Dutch Kepler gives the earth a voice in his newest show.
By Emily Henagan
With a brush of his tools and a touch of his fingers, artist Dutch Kepler transforms blank canvases into expressionist masterpieces. His recent show testifies to the BP oil spill’s effects upon people and nature. The Independent sat down with the accomplished painter who once doubled as a jazz drummer.
|Photo by Emily Henagan|
How did you become enamored with art and painting?
I actually started painting on cardboard in my parents’ garage when I was in high school. When I got to North Texas (University), my mother had convinced me to go into advertising art so I could earn a living. I had a great uncle that painted up in the mountains in California who never had enough money to take care of himself. All through my growing up stages when I wanted to be an artist, they would say, ‘Don’t end up like your Uncle Cliff. You have to do something to take care of yourself.’ My love of jazz is what propelled me to create abstract art. In painting and drum playing, I was reacting to the moment.
How did you balance your advertising job with your passion for painting?
At the time, it was called advertising art. Now, it’s graphic design or advertising in communication. While a student at North Texas, I wasn’t allowed to take painting because I wasn’t a fine arts major, but I won first prize in painting in a student art show. I would do my assignments then I would stay up and paint the rest of the night.
Did your growth as an artist suffer any during your time as an ad prof?
When I was offered a job to teach advertising at USL (now UL Lafayette), it was because I met the guy who used to be there. He heard me speak at a student meeting and said, ‘I think you will make a good teacher.’ I told them on my interview, ‘I’ll take this job so I can afford to be a painter.’ I kept painting and showing and ended up being there 33 years.
In what direction do you feel art education is headed?
I retired at (age) 57 because I didn’t feel like hand skills were stressed anymore and the computer was ruining the art department. I was at the point where I couldn’t paint anymore. I’d come home and the instant gratification of the computer was ruining my feeling and my sensitivity of mixing colors of paints with your hands while not having buttons to push. So, I just quit painting. Then, I did an (Adobe) Photoshop exhibition. People thought I was nuts. They said, ‘You just need to keep painting. Don’t go off on this other stuff; just keep painting.’ And so I did.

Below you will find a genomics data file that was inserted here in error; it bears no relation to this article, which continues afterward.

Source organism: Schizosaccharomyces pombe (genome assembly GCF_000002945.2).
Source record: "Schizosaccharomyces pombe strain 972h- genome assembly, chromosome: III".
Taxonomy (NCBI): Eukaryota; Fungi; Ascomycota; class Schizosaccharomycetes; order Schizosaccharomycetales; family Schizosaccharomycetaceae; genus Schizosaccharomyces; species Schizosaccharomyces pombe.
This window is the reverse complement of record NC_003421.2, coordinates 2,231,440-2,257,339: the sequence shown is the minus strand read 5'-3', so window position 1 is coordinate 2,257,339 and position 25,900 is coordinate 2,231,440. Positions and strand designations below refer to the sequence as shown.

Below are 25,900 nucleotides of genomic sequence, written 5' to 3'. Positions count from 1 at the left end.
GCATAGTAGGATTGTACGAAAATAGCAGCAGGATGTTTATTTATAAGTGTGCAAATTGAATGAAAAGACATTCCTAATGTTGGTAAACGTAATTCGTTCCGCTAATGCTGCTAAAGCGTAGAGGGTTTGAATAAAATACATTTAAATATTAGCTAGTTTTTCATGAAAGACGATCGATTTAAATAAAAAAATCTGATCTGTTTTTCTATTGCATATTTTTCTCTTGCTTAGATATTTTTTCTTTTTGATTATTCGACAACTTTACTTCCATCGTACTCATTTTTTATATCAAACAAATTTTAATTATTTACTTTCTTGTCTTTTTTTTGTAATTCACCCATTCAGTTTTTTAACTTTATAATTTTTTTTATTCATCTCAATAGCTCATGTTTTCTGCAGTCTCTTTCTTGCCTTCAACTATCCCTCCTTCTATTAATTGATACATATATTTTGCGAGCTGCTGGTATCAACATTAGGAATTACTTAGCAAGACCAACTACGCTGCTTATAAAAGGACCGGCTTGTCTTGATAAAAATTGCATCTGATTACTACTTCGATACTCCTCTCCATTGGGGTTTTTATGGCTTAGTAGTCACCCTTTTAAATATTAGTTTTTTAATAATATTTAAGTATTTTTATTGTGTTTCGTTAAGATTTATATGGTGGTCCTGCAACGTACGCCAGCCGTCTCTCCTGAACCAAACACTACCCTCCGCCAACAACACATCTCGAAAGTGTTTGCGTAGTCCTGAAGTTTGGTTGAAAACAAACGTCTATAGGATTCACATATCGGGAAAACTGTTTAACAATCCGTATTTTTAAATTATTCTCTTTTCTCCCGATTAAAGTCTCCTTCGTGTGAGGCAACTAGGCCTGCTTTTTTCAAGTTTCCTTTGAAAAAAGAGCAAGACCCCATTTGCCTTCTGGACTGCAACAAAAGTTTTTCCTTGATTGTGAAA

Can you explain some of your works in this series, particularly what moved you about the spill?
The first part of it was just based off the imagery on the TV news. It is my take on all the stuff that was down there (underwater), all the terms they had for them and the spewage. After a while of doing those, I started thinking about all the animal recovery, and my mind just started going off in the direction of genetic mutation. Again, it was surreal to me. What might happen to some of those animals? The metaphor of the spearhead going into the Earth as a metaphor for oil drilling became the impetus for the snakes (in some of the pieces).
Having a theme show is a new direction for you. What does the work say about your politics?
I never paint on location; I rarely use photography; I just have memories of the things I see. Then, the oil spill happened. I had avoided theme shows for years, but I was watching so much news about the oil spill. There were all these close-ups that far down underwater. I started thinking how visual all that was. The destruction was making me mad. I love the wildlife. I grew up in Cape Cod and spent quite a bit of time in Grand Isle. It was just breaking my heart. I don’t have problems with the oil in particular, but the careless, reckless behavior that caused all those problems for so many people and wildlife. After a while, it wasn’t as political anymore to me. It was that I had been given this gift of so many images that just stay in my mind, and I had to get them out. I started painting quicker and quicker. I’m glad to have this opportunity with Donald (LeBlanc, the studio’s owner). I call him Saint Donald, because he’s always been a good person in that respect. He offers people chances to show their works.
The “Earth Speaks” exhibition is open today through Saturday, Nov. 5, from 1:30-5 p.m. at Gallery 549 on Jefferson Street. Call (337) 593-0796 for more information.